Do You Need To Sand Between Coats of Oil Paint?

Correcting mistakes after applying paint isn’t rocket science. All you need is to grab a piece of sandpaper and rub it on the paint until the imperfections come off. You just need to watch the grit and force to avoid damaging the artwork.

Sanding can also help you achieve a smooth, shiny look in many artworks that involve paint. But is it always necessary? For example, do you need to sand between coats of oil paint?

You don’t need to sand between coats of oil paint because, since it dries slowly, correcting mistakes is easy. This means you have enough time to fix it. However, if you decide to sand, be careful not to inhale the dust as it contains toxic materials.

Although we prefer not to sand our oil paintings, you can consider using sandpaper to create interesting textures.

Louise Fletcher ArtOpens in a new tab.

The article will discuss if sanding is necessary between coats of oil paint and other ways to correct mistakes after applying paint. Let’s get started!

Do You Need To Sand Between Coats of Oil Paint?

Sanding may seem like a great idea to give your painting a smooth look by scraping off imperfections and bumps. When you paint crafts, sanding can help you achieve a nice finish or prepare the surface to accept paint by creating fine scratches.

When you use oil paint on a canvas, you may not be satisfied with your strokes, or the brush’s fine hairs leave marks that make the painting bumpy. In such cases, you may decide to sand the paint down to make the surface smoother. 

However, there’s no need to do that because you can repair the imperfections in other ways. In addition, oil paint contains toxic materials that get released into the air with sanding.

Plus, oil paint takes much longer than other types to dry and cure. As a result, sanding may not give the same effect as it would with other paint types. If you sand wet oil paint, it will leave smudges on the canvas, making your painting look messy and difficult to cleanOpens in a new tab..

You only need to sand oil paint when you’re not satisfied with a painting and want to clear the entire piece to paint another picture. Even in such a case, you should also make sure the oil is completely dry and wear a mask and goggles to block toxic dust.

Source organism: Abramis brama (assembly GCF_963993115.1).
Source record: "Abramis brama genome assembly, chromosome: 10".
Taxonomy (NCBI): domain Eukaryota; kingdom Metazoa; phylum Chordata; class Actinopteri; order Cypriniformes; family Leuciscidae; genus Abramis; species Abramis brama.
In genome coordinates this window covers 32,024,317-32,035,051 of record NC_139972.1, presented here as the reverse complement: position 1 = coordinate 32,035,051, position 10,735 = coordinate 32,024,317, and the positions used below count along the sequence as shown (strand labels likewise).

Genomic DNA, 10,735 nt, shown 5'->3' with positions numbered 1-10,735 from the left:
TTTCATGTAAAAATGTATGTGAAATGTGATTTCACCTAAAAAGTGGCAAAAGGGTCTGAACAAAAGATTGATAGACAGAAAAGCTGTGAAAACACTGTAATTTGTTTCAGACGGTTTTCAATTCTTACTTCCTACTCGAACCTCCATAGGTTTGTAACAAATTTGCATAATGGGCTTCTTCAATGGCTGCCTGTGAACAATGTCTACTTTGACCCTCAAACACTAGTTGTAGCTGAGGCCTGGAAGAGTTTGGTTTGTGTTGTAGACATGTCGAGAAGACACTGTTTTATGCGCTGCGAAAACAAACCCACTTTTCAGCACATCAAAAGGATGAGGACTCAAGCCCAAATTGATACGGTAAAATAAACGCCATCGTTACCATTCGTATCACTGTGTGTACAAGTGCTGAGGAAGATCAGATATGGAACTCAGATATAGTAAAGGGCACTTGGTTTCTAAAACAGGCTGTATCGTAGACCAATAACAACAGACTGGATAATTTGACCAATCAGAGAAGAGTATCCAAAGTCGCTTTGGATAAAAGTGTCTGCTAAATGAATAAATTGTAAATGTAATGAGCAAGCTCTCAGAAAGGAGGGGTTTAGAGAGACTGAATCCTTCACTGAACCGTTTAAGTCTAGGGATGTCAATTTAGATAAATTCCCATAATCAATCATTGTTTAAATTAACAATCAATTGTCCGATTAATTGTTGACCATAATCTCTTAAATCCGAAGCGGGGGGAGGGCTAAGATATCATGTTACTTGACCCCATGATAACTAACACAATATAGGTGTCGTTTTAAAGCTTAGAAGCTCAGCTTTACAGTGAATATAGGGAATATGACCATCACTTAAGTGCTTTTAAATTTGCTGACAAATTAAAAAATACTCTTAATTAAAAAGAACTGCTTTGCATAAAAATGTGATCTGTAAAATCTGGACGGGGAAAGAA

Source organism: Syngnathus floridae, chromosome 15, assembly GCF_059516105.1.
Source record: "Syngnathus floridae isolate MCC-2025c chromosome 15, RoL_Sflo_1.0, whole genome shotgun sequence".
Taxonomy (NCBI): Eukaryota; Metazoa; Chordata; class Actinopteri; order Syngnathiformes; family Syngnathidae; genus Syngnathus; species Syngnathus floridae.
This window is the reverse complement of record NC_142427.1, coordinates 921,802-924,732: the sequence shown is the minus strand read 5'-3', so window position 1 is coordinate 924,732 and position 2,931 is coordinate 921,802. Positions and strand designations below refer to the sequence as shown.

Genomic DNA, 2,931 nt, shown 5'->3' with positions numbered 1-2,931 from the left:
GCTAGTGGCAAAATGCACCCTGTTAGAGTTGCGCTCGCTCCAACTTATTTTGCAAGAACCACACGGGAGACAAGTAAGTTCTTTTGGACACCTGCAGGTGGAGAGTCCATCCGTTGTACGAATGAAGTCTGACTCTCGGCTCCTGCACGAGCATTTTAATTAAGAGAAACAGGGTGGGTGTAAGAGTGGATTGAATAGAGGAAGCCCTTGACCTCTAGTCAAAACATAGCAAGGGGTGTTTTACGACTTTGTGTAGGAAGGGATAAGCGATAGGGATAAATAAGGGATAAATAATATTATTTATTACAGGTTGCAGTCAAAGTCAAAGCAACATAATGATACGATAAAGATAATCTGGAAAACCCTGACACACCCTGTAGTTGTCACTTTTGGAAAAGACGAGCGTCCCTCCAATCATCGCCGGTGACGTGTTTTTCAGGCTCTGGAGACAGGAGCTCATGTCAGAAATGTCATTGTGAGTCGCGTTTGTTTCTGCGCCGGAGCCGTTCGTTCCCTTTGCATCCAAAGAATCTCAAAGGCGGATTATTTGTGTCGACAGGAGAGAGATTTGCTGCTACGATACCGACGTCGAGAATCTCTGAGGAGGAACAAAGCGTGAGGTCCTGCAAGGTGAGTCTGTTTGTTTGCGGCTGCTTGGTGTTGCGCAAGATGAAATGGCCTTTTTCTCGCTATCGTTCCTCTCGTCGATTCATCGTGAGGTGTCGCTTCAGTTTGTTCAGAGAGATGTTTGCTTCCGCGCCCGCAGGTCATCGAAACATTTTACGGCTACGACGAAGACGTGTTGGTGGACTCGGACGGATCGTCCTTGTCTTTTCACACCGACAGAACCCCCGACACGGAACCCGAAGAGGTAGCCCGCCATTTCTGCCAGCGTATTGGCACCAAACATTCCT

No matter what surface you use oil paint on, you don’t need to sand between coats. To achieve a smooth look, you need to prepare the surface before applying paint and use the right brush type and size.

The Odd Nerdrum Technique

Although sanding oil paint isn’t necessary or recommended, you may come across specific painting styles that use sanding as a technique to create effects. For example, the Odd Nerdrum techniqueOpens in a new tab. involves scraping layers of oil paint by sanding between coats to achieve an antique style.

The technique requires scraping off parts of the paint to give it a blurred look and texture. However, it needs skill and practice to get it right. Additionally, you should only sand the areas that absolutely need it to create the effect to avoid scraping the entire canvas and damaging your work.

How To Remove Oil Paint Imperfections

If you want to sand oil paint between coats to correct your mistakes, you can use other methods. The malleable nature of oil paint makes it easy to remove the imperfections even after the paint has cured. 

To remove imperfections when the paint is still wet: 

  1. Use an object with a sharp blade, such as a painting knife, to scrape off the paint.